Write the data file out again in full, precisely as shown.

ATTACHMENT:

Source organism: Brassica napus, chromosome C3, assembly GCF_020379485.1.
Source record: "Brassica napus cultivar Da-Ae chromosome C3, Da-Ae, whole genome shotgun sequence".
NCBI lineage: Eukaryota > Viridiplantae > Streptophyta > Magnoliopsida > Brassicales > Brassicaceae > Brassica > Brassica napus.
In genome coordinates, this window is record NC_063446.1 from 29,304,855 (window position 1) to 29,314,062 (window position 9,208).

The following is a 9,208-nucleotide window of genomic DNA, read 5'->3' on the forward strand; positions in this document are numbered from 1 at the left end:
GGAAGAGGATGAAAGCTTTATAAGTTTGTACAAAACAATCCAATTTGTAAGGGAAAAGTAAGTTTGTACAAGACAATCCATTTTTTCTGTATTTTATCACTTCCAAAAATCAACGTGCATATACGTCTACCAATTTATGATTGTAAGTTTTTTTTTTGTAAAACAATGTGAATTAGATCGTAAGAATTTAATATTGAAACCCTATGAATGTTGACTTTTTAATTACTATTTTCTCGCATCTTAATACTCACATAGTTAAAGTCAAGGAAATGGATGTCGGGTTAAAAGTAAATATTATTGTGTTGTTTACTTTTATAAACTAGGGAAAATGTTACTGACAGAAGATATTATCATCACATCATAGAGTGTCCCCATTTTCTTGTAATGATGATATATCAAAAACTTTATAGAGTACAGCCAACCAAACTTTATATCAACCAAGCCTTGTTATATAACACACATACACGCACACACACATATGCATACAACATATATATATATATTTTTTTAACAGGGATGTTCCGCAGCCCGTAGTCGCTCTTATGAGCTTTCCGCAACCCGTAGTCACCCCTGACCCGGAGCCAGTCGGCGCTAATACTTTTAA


Source organism: Brassica napus, chromosome C3, assembly GCF_020379485.1.
Source record: "Brassica napus cultivar Da-Ae chromosome C3, Da-Ae, whole genome shotgun sequence".
NCBI lineage: Eukaryota > Viridiplantae > Streptophyta > Magnoliopsida > Brassicales > Brassicaceae > Brassica > Brassica napus.
In genome coordinates, this window is record NC_063446.1 from 29,304,855 (window position 1) to 29,314,062 (window position 9,208).

The following is a 9,208-nucleotide window of genomic DNA, read 5'->3' on the forward strand; positions in this document are numbered from 1 at the left end:
GGAAGAGGATGAAAGCTTTATAAGTTTGTACAAAACAATCCAATTTGTAAGGGAAAAGTAAGTTTGTACAAGACAATCCATTTTTTCTGTATTTTATCACTTCCAAAAATCAACGTGCATATACGTCTACCAATTTATGATTGTAAGTTTTTTTTTTGTAAAACAATGTGAATTAGATCGTAAGAATTTAATATTGAAACCCTATGAATGTTGACTTTTTAATTACTATTTTCTCGCATCTTAATACTCACATAGTTAAAGTCAAGGAAATGGATGTCGGGTTAAAAGTAAATATTATTGTGTTGTTTACTTTTATAAACTAGGGAAAATGTTACTGACAGAAGATATTATCATCACATCATAGAGTGTCCCCATTTTCTTGTAATGATGATATATCAAAAACTTTATAGAGTACAGCCAACCAAACTTTATATCAACCAAGCCTTGTTATATAACACACATACACGCACACACACATATGCATACAACATATATATATATATTTTTTTAACAGGGATGTTCCGCAGCCCGTAGTCGCTCTTATGAGCTTTCCGCAACCCGTAGTCACCCCTGACCCGGAGCCAGTCGGCGCTAATACTTTTAA